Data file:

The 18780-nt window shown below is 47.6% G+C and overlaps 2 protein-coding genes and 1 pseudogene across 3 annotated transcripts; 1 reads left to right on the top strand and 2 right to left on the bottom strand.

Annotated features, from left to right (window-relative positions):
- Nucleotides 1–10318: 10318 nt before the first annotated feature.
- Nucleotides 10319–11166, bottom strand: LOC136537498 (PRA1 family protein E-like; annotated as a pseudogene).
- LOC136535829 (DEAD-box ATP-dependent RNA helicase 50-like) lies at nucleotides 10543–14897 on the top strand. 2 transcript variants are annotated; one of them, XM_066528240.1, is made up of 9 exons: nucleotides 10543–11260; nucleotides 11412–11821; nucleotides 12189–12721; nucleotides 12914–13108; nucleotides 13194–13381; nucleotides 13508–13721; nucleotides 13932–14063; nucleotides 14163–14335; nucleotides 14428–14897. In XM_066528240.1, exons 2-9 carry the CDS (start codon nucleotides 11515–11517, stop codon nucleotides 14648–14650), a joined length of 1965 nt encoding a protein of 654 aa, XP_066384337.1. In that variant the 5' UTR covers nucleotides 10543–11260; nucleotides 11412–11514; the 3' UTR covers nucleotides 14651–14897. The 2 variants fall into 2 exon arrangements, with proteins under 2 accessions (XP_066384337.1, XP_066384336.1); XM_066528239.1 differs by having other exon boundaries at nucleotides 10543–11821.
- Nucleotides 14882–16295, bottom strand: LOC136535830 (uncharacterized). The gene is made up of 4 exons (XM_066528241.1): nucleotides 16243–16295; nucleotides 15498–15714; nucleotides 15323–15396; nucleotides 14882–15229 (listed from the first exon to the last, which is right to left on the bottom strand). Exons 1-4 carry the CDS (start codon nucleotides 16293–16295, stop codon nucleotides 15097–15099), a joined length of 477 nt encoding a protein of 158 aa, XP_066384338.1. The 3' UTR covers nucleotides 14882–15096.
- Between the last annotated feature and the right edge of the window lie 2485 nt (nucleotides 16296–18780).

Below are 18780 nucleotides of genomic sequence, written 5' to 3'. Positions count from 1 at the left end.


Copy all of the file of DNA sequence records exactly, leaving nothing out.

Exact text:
The 18780-nt window shown below is 47.6% G+C and overlaps 2 protein-coding genes and 1 pseudogene across 3 annotated transcripts; 1 reads left to right on the top strand and 2 right to left on the bottom strand.

Annotated features, from left to right (window-relative positions):
- Nucleotides 1–10318: 10318 nt before the first annotated feature.
- Nucleotides 10319–11166, bottom strand: LOC136537498 (PRA1 family protein E-like; annotated as a pseudogene).
- LOC136535829 (DEAD-box ATP-dependent RNA helicase 50-like) lies at nucleotides 10543–14897 on the top strand. 2 transcript variants are annotated; one of them, XM_066528240.1, is made up of 9 exons: nucleotides 10543–11260; nucleotides 11412–11821; nucleotides 12189–12721; nucleotides 12914–13108; nucleotides 13194–13381; nucleotides 13508–13721; nucleotides 13932–14063; nucleotides 14163–14335; nucleotides 14428–14897. In XM_066528240.1, exons 2-9 carry the CDS (start codon nucleotides 11515–11517, stop codon nucleotides 14648–14650), a joined length of 1965 nt encoding a protein of 654 aa, XP_066384337.1. In that variant the 5' UTR covers nucleotides 10543–11260; nucleotides 11412–11514; the 3' UTR covers nucleotides 14651–14897. The 2 variants fall into 2 exon arrangements, with proteins under 2 accessions (XP_066384337.1, XP_066384336.1); XM_066528239.1 differs by having other exon boundaries at nucleotides 10543–11821.
- Nucleotides 14882–16295, bottom strand: LOC136535830 (uncharacterized). The gene is made up of 4 exons (XM_066528241.1): nucleotides 16243–16295; nucleotides 15498–15714; nucleotides 15323–15396; nucleotides 14882–15229 (listed from the first exon to the last, which is right to left on the bottom strand). Exons 1-4 carry the CDS (start codon nucleotides 16293–16295, stop codon nucleotides 15097–15099), a joined length of 477 nt encoding a protein of 158 aa, XP_066384338.1. The 3' UTR covers nucleotides 14882–15096.
- Between the last annotated feature and the right edge of the window lie 2485 nt (nucleotides 16296–18780).

Below are 18780 nucleotides of genomic sequence, written 5' to 3'. Positions count from 1 at the left end.